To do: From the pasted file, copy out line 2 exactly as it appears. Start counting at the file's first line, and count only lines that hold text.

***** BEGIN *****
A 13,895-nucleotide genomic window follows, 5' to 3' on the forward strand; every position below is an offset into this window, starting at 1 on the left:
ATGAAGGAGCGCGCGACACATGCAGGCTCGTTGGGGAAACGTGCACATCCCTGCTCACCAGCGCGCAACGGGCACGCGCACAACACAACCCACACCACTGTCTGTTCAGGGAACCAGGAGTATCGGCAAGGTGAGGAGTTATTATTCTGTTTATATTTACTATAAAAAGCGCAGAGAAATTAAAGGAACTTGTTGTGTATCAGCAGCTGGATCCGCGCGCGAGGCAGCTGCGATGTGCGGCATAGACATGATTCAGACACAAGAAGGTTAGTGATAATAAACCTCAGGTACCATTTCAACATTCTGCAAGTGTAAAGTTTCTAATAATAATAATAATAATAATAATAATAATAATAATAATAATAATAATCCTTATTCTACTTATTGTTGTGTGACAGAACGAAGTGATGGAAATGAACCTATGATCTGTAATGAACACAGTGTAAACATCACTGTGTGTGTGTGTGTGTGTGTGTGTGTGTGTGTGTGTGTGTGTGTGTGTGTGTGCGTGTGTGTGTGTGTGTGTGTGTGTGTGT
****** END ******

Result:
ATGAAGGAGCGCGCGACACATGCAGGCTCGTTGGGGAAACGTGCACATCCCTGCTCACCAGCGCGCAACGGGCACGCGCACAACACAACCCACACCACTGTCTGTTCAGGGAACCAGGAGTATCGGCAAGGTGAGGAGTTATTATTCTGTTTATATTTACTATAAAAAGCGCAGAGAAATTAAAGGAACTTGTTGTGTATCAGCAGCTGGATCCGCGCGCGAGGCAGCTGCGATGTGCGGCATAGACATGATTCAGACACAAGAAGGTTAGTGATAATAAACCTCAGGTACCATTTCAACATTCTGCAAGTGTAAAGTTTCTAATAATAATAATAATAATAATAATAATAATAATAATAATAATAATAATCCTTATTCTACTTATTGTTGTGTGACAGAACGAAGTGATGGAAATGAACCTATGATCTGTAATGAACACAGTGTAAACATCACTGTGTGTGTGTGTGTGTGTGTGTGTGTGTGTGTGTGTGTGTGTGTGTGTGTGTGCGTGTGTGTGTGTGTGTGTGTGTGTGTGT